The debate about lifespan seems never ending. Data can be interpreted in different ways while the debate about lifespan takes the focus away from the questions about quality of life. One could argue that both are equally important and that the quality of life is likely to have an effect on the the quantity.
The report SeaWorld refers to left out calves up to 12 months old, which SeaWorld fails to mention. Leaving out (captive) calves and their mortality-rate impacts the numbers in favor of SeaWorld, and with the help of some confusion about median age versus mean/average age, SeaWorld claims both wild and their captive killer whales have the same life expectancy.
Let's, for argument's sake, say wild and captive killer whales have an equal life expectancy. On their blog, SeaWorld states
The animals at SeaWorld do not face many of the challenges of wild animals. They are not subject to hunger or pollution. If they're ill or injured, they receive veterinary care.
Animals at SeaWorld have a more comprehensive preventive medicine program than most humans. Rather than just a yearly physical, the whales at SeaWorld receive complete health assessments every month.
Considering the lack of healthcare and the dangers wild killer whales face, and the comprehensive care captive whales are given, shouldn't captive killer whales outlive their wild counterparts? Or, at the very least, live long enough to clearly show their life expectancy equals that of wild killer whales, without the need to hunt down favorable reports and interpret data in the best possible way? And the most important question: why do captive killer whales need such intensive care just to have their life expectancy more or less match up to that of their wild counterparts?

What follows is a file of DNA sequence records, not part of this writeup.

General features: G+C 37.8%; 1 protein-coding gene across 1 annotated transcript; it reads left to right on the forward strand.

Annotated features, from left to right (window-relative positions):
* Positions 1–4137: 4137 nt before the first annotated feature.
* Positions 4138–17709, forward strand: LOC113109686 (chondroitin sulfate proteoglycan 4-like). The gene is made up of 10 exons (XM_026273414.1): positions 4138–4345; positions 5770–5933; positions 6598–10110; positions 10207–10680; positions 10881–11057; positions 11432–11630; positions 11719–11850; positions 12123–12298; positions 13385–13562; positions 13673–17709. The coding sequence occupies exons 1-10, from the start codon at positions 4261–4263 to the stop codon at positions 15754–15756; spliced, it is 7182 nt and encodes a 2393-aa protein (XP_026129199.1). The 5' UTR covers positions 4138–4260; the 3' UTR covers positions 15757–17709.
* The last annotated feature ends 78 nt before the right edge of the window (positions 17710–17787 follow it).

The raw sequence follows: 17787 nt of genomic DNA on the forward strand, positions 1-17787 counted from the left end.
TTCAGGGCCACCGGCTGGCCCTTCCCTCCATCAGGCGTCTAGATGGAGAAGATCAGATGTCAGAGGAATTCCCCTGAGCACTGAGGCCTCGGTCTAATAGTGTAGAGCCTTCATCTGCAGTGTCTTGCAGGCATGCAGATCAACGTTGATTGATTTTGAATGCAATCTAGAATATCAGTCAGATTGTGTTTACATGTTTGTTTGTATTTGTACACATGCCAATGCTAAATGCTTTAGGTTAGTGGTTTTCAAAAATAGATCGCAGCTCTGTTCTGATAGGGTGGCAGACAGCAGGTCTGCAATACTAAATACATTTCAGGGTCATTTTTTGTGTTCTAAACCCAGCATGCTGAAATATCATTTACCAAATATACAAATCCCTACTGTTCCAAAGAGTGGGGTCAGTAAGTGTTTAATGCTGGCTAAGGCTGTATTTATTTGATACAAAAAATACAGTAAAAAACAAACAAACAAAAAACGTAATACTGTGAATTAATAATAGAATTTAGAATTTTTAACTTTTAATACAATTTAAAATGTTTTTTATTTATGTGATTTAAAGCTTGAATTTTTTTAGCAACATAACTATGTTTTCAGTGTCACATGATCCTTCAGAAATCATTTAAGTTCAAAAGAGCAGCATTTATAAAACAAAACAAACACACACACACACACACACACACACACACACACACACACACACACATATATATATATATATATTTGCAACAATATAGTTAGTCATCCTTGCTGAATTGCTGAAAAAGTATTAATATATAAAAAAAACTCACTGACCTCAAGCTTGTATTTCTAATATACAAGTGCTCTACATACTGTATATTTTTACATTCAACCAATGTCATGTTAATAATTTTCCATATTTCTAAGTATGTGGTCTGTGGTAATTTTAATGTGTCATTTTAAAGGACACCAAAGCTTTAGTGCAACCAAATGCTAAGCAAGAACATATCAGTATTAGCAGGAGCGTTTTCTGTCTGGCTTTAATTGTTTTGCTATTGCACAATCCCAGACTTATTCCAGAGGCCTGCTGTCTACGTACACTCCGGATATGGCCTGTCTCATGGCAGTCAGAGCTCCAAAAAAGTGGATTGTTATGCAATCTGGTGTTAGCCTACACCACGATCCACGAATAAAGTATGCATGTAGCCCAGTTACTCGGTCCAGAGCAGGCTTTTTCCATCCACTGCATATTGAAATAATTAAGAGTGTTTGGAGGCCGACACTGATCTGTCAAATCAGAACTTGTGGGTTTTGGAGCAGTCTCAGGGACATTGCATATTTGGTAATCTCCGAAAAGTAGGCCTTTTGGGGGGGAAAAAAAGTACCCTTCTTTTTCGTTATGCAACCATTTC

SeaWorld is picking the wrong battle
These questions and their answers are just a few examples of how SeaWorld still refuses to give out clear information to the public. What the company just doesn't seem to understand is that their battle is not with the "animal rights extremists" but rather a battle over many of the people they accuse of being extremists: the general public that has concerns about captivity and the welfare of the animals in SeaWorld's care.
Yes, there are activists that want SeaWorld to close and some hard core activists will go out of their way to make SeaWorld look bad. But their numbers are too few to be of any real concern if handled in a professional manner. Just like there aren't enough hard core SeaWorld supporters (that will visit the parks no matter what) to keep them afloat, there aren't enough 'whacktivists' to be of any real concern to them. Many of the people SeaWorld dismisses as 'extremists' are simply concerned (potential) customers that would visit their parks if only SeaWorld would respect and address their concerns by acknowledging their questions and giving them a few straight answers.
Those are the people SeaWorld should focus on, in a positive and engaging way. By calling everybody tweeting critical questions "bots and trolls" they are once more alienating the most important people in the captivity debate and blatantly disrespect the real concerns these people have. On top of that, the answers to the few questions they have chosen to answer seem to consist of not much more than a deflective text, written by their PR department -- making it look like they don't think people are smart or knowledgeable enough to notice.